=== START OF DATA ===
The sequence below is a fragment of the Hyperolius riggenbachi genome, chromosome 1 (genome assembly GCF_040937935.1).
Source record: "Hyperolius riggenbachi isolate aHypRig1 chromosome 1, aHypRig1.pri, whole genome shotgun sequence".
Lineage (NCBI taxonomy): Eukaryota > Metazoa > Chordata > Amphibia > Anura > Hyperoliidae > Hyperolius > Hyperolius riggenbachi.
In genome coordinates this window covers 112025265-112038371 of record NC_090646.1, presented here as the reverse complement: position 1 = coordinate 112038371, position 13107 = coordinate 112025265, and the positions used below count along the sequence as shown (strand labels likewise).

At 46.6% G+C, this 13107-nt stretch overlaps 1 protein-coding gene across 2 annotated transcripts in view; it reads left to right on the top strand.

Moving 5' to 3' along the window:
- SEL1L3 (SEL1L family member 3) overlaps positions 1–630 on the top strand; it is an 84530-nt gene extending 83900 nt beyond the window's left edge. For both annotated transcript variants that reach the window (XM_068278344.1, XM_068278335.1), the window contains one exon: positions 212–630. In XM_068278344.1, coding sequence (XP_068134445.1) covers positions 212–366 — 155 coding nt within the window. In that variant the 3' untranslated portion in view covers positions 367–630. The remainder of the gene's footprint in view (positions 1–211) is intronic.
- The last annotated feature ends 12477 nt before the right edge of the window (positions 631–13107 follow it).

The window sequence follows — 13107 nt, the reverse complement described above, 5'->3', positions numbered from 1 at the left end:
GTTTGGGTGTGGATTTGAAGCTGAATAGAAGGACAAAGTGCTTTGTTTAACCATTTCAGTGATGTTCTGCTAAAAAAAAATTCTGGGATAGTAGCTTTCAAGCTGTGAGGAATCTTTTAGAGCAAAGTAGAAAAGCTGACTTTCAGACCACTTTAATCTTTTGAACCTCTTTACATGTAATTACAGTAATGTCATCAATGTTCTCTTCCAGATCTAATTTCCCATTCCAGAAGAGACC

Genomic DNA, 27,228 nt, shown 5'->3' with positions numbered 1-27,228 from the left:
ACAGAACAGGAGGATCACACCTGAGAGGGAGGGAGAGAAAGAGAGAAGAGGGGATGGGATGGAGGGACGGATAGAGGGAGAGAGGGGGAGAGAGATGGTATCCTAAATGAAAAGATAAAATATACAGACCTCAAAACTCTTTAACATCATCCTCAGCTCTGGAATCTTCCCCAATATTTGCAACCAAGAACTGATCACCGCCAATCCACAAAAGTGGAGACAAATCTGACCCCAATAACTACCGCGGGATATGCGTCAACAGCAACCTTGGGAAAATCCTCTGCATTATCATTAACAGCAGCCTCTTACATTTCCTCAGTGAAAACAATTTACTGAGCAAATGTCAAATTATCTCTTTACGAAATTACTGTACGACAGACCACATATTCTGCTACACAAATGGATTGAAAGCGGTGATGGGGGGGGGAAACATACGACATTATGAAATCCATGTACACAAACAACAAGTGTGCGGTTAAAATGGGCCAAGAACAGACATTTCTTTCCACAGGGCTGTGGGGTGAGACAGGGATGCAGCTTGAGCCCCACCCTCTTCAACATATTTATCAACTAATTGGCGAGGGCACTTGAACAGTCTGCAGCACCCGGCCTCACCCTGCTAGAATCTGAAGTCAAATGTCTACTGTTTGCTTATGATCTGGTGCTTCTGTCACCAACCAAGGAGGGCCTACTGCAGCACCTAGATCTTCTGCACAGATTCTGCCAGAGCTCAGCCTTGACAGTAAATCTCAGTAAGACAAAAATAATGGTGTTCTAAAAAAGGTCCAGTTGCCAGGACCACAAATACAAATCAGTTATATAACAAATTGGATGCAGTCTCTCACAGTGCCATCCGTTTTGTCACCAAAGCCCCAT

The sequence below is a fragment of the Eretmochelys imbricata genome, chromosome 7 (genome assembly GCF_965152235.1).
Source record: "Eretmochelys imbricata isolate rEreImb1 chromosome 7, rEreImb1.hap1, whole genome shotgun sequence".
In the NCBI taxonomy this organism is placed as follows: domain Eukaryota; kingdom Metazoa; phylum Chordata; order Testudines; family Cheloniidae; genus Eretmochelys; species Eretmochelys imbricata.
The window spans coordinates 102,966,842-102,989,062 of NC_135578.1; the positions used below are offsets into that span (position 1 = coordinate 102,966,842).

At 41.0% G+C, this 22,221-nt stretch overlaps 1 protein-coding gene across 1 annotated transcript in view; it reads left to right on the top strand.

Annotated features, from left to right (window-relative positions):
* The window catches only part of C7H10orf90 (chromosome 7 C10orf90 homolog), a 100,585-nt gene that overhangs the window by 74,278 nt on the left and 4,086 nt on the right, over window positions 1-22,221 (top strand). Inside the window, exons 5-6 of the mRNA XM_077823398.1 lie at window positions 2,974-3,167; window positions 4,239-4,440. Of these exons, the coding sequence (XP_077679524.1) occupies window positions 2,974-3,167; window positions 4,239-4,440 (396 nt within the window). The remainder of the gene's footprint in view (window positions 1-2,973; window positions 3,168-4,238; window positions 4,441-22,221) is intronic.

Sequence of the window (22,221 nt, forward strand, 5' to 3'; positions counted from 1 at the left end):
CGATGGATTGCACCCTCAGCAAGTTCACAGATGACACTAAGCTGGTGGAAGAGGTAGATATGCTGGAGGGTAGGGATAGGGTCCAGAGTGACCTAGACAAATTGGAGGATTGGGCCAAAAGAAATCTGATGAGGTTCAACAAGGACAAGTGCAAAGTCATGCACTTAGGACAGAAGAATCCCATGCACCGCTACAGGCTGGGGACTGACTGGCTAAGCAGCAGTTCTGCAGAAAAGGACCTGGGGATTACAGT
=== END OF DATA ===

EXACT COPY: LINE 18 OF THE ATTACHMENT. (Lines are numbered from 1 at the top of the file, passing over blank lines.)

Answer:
Annotated features, from left to right (window-relative positions):